Post  ironhorse on Wed Sep 25, 2013 11:16 pm

There are nearly as many recommended soil mixes as there are bonsai growers..as Jim said as long as it is free draining that's the important thing.
I've used perlite in the past but it tends to move around in the mix, vermiculite I think is better, I have recently started using a type of cat litter (Sophisticat Pink) which I believe has similar properties to Turface, but can be bought in relatively small quantities from pet stores here in the UK.
Incidentally, I have a Colorado Blue Spruce grown from seed 15-20 years ago, from one of those cheap bonsai 'kits', the sole survivor of 7 seedlings. It looks abysmal, I refuse to take its picture, but has nevertheless given me some pleasure over the years, mainly because it just refuses to die.

Dave

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Re: Good Bonsai Soil

Post  Dalton Duffett on Thu Sep 26, 2013 3:25 am

ironhorse wrote:Incidentally, I have a Colorado Blue Spruce grown from seed 15-20 years ago, from one of those cheap bonsai 'kits', the sole survivor of 7 seedlings.  It looks abysmal, I refuse to take its picture, but has nevertheless given me some pleasure over the years, mainly because it just refuses to die.
I have a pretty good idea of how I will make it look, and I think it will be nice looking and not too complicated. Spruces with their branches thinned out but still in the same cone shape look really nice.

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Re: Good Bonsai Soil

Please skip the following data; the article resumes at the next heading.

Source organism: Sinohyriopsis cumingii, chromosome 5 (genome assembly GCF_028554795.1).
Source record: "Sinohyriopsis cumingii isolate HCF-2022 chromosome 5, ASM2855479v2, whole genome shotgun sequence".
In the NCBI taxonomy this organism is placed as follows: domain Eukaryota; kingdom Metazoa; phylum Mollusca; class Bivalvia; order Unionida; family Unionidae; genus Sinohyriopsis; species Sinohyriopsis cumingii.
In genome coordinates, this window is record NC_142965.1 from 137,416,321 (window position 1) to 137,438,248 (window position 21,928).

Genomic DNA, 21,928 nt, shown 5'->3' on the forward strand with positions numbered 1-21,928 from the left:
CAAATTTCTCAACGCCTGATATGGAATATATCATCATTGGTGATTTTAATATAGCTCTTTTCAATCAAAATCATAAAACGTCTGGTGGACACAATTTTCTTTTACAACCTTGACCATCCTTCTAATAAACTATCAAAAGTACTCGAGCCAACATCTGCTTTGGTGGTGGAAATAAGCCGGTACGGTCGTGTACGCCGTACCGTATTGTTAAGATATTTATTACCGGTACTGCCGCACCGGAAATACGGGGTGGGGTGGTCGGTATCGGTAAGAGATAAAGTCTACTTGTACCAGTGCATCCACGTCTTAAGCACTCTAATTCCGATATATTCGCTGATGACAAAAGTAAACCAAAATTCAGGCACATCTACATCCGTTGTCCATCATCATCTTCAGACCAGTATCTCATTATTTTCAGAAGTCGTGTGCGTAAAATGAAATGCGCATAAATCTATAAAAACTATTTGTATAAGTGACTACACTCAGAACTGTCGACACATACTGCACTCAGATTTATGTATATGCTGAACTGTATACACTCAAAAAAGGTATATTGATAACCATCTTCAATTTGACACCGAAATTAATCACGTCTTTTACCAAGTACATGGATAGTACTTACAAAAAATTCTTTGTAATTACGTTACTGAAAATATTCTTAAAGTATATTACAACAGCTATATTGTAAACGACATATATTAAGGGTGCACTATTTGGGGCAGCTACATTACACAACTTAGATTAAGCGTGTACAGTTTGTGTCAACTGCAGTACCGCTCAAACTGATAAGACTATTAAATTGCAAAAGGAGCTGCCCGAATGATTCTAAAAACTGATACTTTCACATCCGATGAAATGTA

Post  Snoo on Sat Sep 28, 2013 6:07 pm

Just a question, don't want to steal the thread.... In Dalton's case, with the trees that were suffering etc, if they get repotted next spring in coarse soil wouldn't that make even more difficult for the plants to recuperate? could acidic soil (the stuff for rhododendrons etc) help them? or letting the trees be in whatever soil they are without disturbing them is better?

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Re: Good Bonsai Soil

Post  Leo Schordje on Sun Sep 29, 2013 4:53 pm

Snoo wrote:Just a question, don't want to steal the thread.... In Dalton's case, with the trees that were suffering etc, if they get repotted next spring in coarse soil wouldn't that make even more difficult for the plants to recuperate? could acidic soil (the stuff for rhododendrons etc) help them? or letting the trees be in whatever soil they are without disturbing them is better?
If anything bonsai soil would be somewhat better for roots to recover in than potting soil or what is typically used in production nurseries. Bonsai media encourage fine root branching, and allow air to penetrate, even in a nursery can. It would only help the tree to recover. But repotting a stressed tree is risky, be sure to repot at the ideal time, as the tree might not survive an out of season repotting. Be gentle and try not to cut off healthy roots.

pH is usually a non-issue, most bonsai mixes end up in the mildly acidic pH range without any effort on the grower's part. Picea pungens is very tolerant of all manner of soils, or it would not be such a popular landscape plant. Some spruces are fussy about their substrates, for them simply adding a small amount of composted pine bark, or shredded long fiber sphagnum, or sifted to eliminate fines, peat moss or the appropriate size Kanuma; any of those would lower the soil pH a bit. Especially when it comes to peat moss, I recommend keeping the amount added under 20%, I never add more than 10%, even for my azalea.

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Re: Good Bonsai Soil

Post  roberthu526 on Sat Oct 05, 2013 7:47 pm

I think this website will help you get an idea of your question.
http://bonsai4me.com/Basics/Basics_Soils.html

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Re: Good Bonsai Soil